Andrew Pegler – 21 January 2011
Sorry folks, the pre-GFC halcyon days of low interest rates are gonski.
Wayne and crew may be getting on their high horse and making it easy to transfer your business between banks, but they won’t have a significant effect on the cost of borrowing.
Cost of borrowing? Our banks have to pay interest rates on the money THEY borrow, from the big banks overseas. Yep, just like us, our banks borrow too. That’s because our collective deposits are never enough to cover our collective demand for loans. To this end our banks will borrow $130 billion over the next year.
Pre-GFC, non-banks like Rams borrowed cheaply on global markets and undercut the major banks. They cashed in on the tides of fantasy money sloshing about the global financial system and, in turn, so did we. That tide has since gone out.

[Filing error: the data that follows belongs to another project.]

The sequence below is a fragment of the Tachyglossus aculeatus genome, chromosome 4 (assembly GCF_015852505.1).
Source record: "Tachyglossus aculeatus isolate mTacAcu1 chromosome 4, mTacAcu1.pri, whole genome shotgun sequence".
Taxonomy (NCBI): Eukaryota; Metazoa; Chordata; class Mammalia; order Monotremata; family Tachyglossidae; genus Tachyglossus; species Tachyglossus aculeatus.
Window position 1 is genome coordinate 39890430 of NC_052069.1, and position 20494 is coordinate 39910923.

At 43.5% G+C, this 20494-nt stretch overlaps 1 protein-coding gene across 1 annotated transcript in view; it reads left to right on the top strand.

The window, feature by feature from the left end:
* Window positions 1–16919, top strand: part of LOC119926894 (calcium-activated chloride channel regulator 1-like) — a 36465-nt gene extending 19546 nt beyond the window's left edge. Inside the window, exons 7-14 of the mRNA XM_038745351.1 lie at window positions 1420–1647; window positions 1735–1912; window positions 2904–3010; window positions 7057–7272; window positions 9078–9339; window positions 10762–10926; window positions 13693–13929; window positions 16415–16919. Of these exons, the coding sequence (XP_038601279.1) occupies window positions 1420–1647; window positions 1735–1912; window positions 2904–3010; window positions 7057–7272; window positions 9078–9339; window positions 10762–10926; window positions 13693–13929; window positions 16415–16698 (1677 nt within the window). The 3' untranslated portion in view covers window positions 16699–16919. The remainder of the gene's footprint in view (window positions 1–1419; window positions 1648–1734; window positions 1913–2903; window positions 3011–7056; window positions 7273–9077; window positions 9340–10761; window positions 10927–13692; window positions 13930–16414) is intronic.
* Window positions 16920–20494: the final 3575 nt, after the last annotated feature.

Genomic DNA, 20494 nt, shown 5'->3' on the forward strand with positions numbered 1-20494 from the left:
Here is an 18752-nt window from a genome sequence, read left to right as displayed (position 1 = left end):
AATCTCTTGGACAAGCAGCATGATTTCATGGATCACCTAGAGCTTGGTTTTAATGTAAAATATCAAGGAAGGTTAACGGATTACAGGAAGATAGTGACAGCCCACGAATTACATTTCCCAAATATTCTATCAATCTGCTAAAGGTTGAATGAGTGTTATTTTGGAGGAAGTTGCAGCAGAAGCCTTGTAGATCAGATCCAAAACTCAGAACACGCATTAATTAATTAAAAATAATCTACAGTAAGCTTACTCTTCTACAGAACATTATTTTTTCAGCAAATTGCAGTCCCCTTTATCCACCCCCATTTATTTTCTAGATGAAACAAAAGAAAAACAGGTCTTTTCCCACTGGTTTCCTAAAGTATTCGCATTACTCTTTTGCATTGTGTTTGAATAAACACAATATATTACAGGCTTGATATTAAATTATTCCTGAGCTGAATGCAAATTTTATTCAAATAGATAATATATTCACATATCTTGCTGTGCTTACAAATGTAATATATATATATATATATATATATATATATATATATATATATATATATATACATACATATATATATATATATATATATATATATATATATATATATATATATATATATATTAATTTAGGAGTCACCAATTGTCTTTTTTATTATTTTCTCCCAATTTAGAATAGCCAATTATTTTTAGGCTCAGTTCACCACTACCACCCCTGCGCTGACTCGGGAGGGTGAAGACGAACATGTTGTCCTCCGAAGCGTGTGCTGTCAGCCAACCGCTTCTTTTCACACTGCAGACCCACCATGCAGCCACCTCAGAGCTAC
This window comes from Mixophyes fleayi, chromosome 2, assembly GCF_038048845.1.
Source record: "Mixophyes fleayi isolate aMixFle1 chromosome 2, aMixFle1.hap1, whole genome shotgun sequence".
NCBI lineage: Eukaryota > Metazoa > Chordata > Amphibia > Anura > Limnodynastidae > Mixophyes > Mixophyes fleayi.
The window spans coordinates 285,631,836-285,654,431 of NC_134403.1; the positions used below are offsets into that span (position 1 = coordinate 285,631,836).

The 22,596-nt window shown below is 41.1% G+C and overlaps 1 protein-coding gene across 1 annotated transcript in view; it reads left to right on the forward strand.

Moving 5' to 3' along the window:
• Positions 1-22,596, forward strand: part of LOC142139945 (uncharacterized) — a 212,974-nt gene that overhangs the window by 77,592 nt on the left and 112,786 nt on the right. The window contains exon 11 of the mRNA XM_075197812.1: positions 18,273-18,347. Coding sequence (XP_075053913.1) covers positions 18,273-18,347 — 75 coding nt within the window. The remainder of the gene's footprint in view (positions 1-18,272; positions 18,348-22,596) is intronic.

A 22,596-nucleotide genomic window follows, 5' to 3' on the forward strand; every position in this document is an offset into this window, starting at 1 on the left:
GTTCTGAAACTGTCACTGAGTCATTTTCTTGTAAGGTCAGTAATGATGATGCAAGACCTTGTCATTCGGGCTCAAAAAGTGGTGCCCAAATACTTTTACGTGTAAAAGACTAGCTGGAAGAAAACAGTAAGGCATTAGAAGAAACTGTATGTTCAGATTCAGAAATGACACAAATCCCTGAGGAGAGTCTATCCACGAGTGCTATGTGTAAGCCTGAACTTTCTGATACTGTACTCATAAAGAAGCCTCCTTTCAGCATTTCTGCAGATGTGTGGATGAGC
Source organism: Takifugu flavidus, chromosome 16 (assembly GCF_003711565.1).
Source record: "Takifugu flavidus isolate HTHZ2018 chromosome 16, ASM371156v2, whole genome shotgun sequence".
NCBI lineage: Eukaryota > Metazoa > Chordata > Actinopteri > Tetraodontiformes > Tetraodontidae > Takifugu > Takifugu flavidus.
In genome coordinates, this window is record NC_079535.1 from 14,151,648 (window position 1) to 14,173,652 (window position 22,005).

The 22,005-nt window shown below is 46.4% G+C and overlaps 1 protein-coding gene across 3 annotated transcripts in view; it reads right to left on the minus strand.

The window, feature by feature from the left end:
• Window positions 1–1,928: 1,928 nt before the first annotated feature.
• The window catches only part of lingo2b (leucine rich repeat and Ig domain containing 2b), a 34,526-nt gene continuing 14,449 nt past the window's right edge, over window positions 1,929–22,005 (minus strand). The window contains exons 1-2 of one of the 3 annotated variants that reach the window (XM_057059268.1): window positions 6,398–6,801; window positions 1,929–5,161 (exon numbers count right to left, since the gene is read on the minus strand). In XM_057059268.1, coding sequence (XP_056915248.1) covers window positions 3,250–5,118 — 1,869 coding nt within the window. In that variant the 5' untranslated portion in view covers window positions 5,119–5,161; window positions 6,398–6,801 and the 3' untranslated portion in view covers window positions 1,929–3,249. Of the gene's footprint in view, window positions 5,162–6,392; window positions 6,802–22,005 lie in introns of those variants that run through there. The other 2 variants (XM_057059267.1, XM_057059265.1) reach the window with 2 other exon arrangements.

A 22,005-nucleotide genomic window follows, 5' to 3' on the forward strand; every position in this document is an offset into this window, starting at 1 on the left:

To quote ABC’s Stephen Long, “It was a time built on a lie and the cost of the money to banks was underpriced and wasn’t sustainable”.
The disappearance of this cheap money means higher lending rates. It also means less competition in our banking sector because non-bank lenders can’t undercut the big boys, and errr… they ain’t around anymore anyway. Additionally, overseas borrowing is now more expensive for our banks, as per the laws of supply and demand, thanks to the various bailouts in Europe, which have soaked up a lot of money.
On the subject of interest rates, HSBC economist Paul Bloxham reckons they’ll rise soon. Interest rates will be a weapon of choice for bludgeoning down the inflation stoked by flood-inspired rising food prices. And with an economy close to full employment, expenditure on reconstruction and repair will push up wages, further increasing inflation.
BTW, I am sticking with my prediction: the cash rate will end the year at around. 5.5%.